Debra Prinzing

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Lectures • Finding God in the Garden

Finding God in the Garden

The act of expressing beauty with each petal, stem and leaf of God’s creation is, for me, an expression of my faith and hope in Him.

Chapel Garden

The chapel garden at a Santa Barbara monastery is peaceful and contemplative

Where do we see, hear, feel and inhale God’s presence? Nature is an obvious place ––mountains, oceans and vast plains stretching out as far as the eye can see –– but for many of us, the grand expanse of nature isn’t always accessible. And perhaps that’s why we turn to nature on a small scale: Our backyards and our gardens offer telling glimpses of God.

At the recent Seattle Pacific University Queen Anne and Magnolia Garden Tour, I spoke about “finding” God in the garden. I’ll admit that I feel a bit inadequate talking or writing about this subject, since it’s so difficult to fully experience God’s unlimited creativity, enormous goodwill and loving generosity in the midst of our fast-paced lives. But mere glimpses of his greatness are, I’ve decided, OK. There’s as much breathtaking joy in a split-second view of spring’s first rosebud about to open as there is in sitting on a remote mountaintop gazing at all of God’s creation.

Desert Monastery Garden

A desert scene in a monastery garden. The bell is rung for prayer and chapel services.

In fact, the most surprising sense of awe I’ve experienced happens when I’m tending to my garden. I’ve been treated to many undeserved gifts: seeing a tiny hummingbird, darting from blossom to blossom, sipping at its God-provided nectar source; noticing a perennial bursting into flower, a plant I don’t recall ever having planted; or viewing a breathtaking display of the red forest pansy tree’s plum-colored leaves glowing as the afternoon sun sets behind it.

I try not to say that I have to “work” in the garden. While there are many necessary and ongoing tasks that garden-makers must undertake in order to care for their plants, to me, these are anything but work. Anyone who has a patch of earth to call his or her own should appreciate this cherished opportunity to observe creation over and over: planting a seed; providing it water, sun and fertilizer; protecting its first young leaves from pests and disease; giving it support and shelter from harsh elements as it matures; and harvesting its blooms or fruit. Then the cycle starts all over again. It’s a terrific lesson in God’s faithfulness to us, as he provides for our needs.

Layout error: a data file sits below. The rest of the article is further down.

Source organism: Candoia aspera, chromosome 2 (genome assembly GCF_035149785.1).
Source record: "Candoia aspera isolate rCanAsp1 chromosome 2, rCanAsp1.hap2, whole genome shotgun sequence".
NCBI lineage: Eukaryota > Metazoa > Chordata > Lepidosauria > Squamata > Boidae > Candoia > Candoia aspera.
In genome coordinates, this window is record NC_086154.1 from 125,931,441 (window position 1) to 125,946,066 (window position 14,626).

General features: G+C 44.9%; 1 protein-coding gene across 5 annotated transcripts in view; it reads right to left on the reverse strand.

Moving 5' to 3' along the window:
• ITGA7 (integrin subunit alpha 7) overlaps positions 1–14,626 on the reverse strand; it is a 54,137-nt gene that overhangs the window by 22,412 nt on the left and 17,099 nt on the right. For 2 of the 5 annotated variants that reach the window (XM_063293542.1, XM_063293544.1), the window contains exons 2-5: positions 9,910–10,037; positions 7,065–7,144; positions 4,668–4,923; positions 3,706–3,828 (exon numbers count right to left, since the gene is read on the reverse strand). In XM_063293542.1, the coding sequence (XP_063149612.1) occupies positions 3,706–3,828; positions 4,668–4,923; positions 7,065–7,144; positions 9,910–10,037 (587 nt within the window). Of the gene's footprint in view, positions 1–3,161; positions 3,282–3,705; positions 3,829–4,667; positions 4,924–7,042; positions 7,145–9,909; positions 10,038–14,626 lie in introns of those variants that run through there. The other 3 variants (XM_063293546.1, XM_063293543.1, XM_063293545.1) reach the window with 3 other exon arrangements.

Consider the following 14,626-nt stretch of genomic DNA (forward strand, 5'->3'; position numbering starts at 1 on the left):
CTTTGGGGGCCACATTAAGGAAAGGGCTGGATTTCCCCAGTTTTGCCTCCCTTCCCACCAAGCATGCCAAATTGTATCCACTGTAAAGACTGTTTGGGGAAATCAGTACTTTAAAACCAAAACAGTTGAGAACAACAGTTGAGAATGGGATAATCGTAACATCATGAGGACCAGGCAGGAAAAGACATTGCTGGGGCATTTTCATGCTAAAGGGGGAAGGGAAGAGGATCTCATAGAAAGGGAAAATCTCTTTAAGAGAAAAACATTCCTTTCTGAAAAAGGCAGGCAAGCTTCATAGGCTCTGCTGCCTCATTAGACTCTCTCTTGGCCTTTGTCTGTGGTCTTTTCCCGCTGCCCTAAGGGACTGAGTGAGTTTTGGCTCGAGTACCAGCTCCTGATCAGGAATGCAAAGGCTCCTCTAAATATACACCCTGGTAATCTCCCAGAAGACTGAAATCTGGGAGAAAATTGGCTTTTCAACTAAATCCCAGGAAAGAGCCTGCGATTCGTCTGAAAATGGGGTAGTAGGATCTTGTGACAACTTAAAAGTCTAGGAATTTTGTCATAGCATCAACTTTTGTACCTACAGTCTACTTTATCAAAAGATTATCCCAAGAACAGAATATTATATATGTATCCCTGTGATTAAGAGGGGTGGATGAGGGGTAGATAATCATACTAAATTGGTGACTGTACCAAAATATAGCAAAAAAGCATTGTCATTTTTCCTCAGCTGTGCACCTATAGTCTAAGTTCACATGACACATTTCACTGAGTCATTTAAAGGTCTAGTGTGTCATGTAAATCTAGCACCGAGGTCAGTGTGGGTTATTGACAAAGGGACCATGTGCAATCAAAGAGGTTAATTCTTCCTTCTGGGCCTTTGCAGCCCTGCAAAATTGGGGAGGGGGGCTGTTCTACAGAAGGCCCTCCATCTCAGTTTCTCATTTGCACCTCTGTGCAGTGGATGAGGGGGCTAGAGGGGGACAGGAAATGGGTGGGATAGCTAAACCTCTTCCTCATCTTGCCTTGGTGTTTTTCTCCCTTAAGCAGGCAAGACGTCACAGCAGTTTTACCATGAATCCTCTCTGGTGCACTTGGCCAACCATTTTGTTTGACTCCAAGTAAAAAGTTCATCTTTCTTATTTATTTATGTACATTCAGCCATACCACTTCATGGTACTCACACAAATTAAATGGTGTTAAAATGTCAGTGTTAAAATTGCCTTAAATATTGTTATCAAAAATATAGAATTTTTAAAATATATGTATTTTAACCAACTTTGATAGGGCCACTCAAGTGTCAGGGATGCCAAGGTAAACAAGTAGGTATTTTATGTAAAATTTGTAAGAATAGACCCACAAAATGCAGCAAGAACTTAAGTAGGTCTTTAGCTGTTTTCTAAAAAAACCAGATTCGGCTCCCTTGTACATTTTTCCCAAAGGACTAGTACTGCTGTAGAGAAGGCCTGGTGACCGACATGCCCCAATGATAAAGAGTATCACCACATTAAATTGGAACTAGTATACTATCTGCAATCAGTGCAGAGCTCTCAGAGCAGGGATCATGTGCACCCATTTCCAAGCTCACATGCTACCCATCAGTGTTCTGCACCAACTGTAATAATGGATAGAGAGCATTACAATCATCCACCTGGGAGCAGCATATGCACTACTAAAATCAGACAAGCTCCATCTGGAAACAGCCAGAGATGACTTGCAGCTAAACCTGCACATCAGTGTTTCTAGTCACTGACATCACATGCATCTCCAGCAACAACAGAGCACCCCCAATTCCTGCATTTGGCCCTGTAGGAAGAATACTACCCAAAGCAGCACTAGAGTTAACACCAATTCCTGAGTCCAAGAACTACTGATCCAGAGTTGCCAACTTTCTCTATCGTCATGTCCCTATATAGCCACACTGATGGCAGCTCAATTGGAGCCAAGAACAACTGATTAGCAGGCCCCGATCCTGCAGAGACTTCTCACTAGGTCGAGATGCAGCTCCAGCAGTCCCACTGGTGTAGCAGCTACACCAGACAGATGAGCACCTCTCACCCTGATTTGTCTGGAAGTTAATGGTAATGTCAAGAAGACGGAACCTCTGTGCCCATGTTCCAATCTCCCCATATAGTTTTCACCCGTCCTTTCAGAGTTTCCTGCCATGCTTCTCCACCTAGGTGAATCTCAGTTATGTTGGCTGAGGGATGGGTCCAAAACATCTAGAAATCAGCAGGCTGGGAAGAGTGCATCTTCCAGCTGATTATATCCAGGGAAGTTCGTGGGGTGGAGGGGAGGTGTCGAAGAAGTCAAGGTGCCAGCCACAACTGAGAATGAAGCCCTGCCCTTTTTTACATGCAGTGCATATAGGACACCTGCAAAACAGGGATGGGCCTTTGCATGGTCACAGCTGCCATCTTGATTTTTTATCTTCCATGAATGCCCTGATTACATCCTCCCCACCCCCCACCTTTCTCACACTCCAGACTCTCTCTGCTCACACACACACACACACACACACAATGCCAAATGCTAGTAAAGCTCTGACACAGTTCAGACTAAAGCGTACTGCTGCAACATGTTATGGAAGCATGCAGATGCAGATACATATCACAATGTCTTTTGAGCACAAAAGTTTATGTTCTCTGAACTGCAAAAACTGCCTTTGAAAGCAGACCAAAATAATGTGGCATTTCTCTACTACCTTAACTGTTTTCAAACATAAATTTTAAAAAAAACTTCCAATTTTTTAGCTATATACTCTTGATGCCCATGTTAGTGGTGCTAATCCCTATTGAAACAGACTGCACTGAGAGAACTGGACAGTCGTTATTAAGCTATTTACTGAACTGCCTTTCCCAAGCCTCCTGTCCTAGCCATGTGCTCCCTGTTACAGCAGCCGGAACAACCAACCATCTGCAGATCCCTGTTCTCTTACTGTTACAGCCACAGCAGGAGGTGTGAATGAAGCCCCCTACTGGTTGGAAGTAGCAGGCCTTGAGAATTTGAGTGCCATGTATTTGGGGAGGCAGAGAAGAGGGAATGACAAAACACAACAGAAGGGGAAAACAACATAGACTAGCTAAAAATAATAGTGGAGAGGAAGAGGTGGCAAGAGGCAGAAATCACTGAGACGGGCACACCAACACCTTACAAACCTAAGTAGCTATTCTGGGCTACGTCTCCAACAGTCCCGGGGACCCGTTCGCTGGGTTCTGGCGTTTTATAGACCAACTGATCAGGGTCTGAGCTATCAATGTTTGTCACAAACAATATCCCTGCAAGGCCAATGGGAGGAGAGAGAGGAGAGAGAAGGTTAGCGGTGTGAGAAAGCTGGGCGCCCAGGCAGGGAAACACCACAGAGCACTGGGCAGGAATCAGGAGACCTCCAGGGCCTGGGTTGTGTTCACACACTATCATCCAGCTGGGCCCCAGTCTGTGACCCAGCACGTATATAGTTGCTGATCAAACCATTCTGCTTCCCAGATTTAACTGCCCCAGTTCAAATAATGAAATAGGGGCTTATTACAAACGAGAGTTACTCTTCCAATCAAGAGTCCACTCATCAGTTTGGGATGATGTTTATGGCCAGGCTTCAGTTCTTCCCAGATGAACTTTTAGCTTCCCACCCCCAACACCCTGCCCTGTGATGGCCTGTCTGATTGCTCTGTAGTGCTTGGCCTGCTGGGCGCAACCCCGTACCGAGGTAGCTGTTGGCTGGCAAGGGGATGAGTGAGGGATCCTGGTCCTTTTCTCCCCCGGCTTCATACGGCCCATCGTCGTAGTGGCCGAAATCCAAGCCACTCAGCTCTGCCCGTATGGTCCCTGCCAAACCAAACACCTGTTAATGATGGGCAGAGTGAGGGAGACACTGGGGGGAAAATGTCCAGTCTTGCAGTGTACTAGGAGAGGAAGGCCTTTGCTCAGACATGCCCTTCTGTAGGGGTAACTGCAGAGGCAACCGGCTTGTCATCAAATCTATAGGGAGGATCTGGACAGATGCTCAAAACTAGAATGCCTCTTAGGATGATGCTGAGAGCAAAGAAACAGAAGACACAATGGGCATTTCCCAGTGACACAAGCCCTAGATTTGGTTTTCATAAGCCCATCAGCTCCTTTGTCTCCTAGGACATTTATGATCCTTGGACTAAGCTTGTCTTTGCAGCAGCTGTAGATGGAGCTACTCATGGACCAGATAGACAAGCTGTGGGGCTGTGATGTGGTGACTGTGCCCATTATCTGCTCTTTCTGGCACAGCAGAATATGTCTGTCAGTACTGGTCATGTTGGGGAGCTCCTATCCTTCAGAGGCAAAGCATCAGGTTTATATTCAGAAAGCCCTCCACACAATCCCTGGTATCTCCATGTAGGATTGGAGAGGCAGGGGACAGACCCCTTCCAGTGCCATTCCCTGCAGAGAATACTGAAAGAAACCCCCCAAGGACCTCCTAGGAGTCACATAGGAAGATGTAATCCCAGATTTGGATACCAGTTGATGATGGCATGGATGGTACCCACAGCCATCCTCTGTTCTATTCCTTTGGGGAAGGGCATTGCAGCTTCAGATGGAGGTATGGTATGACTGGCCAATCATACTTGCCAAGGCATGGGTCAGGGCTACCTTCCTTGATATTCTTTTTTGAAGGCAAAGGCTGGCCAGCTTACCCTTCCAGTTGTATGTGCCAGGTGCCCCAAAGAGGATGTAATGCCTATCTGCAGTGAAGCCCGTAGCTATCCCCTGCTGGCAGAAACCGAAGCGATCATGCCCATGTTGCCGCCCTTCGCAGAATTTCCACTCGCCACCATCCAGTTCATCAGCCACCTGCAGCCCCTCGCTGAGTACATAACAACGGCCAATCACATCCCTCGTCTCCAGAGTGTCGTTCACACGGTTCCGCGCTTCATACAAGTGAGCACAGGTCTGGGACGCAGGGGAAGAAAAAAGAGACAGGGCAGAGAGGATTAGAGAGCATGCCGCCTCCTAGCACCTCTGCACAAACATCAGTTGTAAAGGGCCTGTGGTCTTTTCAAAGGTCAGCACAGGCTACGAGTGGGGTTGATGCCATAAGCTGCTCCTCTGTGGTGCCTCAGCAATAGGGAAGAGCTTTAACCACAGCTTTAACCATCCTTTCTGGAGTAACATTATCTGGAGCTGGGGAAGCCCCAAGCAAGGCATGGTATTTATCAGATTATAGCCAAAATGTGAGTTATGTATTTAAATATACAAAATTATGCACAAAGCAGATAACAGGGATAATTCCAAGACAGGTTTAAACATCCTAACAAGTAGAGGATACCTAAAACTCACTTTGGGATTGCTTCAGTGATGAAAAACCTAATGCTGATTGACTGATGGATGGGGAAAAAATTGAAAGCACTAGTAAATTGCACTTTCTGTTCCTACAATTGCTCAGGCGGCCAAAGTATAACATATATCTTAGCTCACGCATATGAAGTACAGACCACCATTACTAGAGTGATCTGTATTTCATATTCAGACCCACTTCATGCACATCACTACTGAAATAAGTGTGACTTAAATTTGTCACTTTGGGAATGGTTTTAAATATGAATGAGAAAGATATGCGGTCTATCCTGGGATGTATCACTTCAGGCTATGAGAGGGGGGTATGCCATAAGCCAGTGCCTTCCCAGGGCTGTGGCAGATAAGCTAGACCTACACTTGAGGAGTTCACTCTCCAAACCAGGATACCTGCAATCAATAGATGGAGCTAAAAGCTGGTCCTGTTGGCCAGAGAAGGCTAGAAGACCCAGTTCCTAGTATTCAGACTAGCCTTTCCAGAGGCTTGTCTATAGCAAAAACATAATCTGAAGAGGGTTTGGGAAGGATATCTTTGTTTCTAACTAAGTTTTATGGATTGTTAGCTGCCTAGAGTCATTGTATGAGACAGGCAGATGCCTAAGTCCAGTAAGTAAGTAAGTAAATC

The Message, a contemporary translation of the gospel by SPU alumnus Eugene Peterson ‘54, reminds us in Matthew that “If God gives such attention to the appearance of wildflowers –– most of which are never even seen –– don’t you think he’ll attend to you, take pride in you, do his best for you….?”

Monastery Border Gardens

Strolling the tapestry-like borders reveals God’s ultimate handiwork in the landscape

Whether we are aware of it or not, I think the pursuit of beauty in the garden is a pursuit to know God better. The very act of gardening gives us hope. It gives us a metaphor for understanding God’s abundance and life-giving restoration. And the act of expressing beauty with each petal, stem and leaf of God’s creation is, for me, an expression of my faith and hope in Him.

If you’re not a gardener, you can find your own symbol for God’s truths. It may be taking a hike or sailing a boat, or listening to a heart-breaking symphony. But we need to embrace God’s love and slow down to rest in his presence. Even if that means pausing to see God’s greatness in the face of a tiny flower.

Having spent all of my childhood listening to my father’s sermons and my mother’s Sunday school lessons, I’ve learned a bit about giving benedictions –– the promise of hope at the end of a church service. I included a gardener’s benediction, of sorts, in my new book, Pacific Northwest Garden Survival Guide. I didn’t realize it was a benediction until I saw it in print. Perhaps it will send you off to see the garden in a new way:

“I wish you a wonderful journey that will introduce you to many generous and supportive gardening friends … May your gardens be free of slugs; may your soil be rich and organic; and may you enjoy equal parts of rain and sunshine.”

Debra Prinzing, Seattle Pacific University class of ’81, writes about interior design and gardening for The Seattle Post-Intelligencer and other national publications. She is the author of Pacific Northwest Garden Survival Guide (Fulcrum Books, 2004). She also chairs the SPU Queen Anne and Magnolia Garden Tour Committee.

Editor’s note: For more information on this topic, Prinzing recommends the following two books: Soul Gardening: Cultivating the Good Life, by Terry Hershey, Augsburg Fortress (2000) and Gardening Mercies: Finding God in Your Garden, by Laurie Ostby Kehler, Bethany House (2001).

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